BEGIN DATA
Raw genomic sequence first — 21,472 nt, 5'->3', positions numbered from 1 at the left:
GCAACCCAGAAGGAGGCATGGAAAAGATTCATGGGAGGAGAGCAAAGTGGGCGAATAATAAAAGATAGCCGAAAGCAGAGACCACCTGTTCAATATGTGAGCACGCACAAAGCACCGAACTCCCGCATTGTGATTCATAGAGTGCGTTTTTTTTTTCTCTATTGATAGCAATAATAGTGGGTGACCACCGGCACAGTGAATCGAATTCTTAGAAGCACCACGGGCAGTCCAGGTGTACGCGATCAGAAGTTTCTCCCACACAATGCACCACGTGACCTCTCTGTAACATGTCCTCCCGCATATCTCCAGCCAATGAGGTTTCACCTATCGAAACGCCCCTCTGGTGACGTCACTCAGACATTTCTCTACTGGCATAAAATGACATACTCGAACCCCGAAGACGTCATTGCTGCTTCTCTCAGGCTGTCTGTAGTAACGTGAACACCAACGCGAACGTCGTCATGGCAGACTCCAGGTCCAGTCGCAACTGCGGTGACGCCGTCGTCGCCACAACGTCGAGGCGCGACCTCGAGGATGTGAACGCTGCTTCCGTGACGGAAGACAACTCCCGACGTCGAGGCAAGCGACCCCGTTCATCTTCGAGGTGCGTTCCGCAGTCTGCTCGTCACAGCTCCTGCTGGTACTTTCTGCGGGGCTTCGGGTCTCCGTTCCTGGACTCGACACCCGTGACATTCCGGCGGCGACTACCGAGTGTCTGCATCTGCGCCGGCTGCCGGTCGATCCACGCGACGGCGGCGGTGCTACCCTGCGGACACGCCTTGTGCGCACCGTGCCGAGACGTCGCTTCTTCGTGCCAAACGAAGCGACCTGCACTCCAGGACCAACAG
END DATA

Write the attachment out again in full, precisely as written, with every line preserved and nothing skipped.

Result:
Raw genomic sequence first — 21,472 nt, 5'->3', positions numbered from 1 at the left:
GCAACCCAGAAGGAGGCATGGAAAAGATTCATGGGAGGAGAGCAAAGTGGGCGAATAATAAAAGATAGCCGAAAGCAGAGACCACCTGTTCAATATGTGAGCACGCACAAAGCACCGAACTCCCGCATTGTGATTCATAGAGTGCGTTTTTTTTTTCTCTATTGATAGCAATAATAGTGGGTGACCACCGGCACAGTGAATCGAATTCTTAGAAGCACCACGGGCAGTCCAGGTGTACGCGATCAGAAGTTTCTCCCACACAATGCACCACGTGACCTCTCTGTAACATGTCCTCCCGCATATCTCCAGCCAATGAGGTTTCACCTATCGAAACGCCCCTCTGGTGACGTCACTCAGACATTTCTCTACTGGCATAAAATGACATACTCGAACCCCGAAGACGTCATTGCTGCTTCTCTCAGGCTGTCTGTAGTAACGTGAACACCAACGCGAACGTCGTCATGGCAGACTCCAGGTCCAGTCGCAACTGCGGTGACGCCGTCGTCGCCACAACGTCGAGGCGCGACCTCGAGGATGTGAACGCTGCTTCCGTGACGGAAGACAACTCCCGACGTCGAGGCAAGCGACCCCGTTCATCTTCGAGGTGCGTTCCGCAGTCTGCTCGTCACAGCTCCTGCTGGTACTTTCTGCGGGGCTTCGGGTCTCCGTTCCTGGACTCGACACCCGTGACATTCCGGCGGCGACTACCGAGTGTCTGCATCTGCGCCGGCTGCCGGTCGATCCACGCGACGGCGGCGGTGCTACCCTGCGGACACGCCTTGTGCGCACCGTGCCGAGACGTCGCTTCTTCGTGCCAAACGAAGCGACCTGCACTCCAGGACCAACAG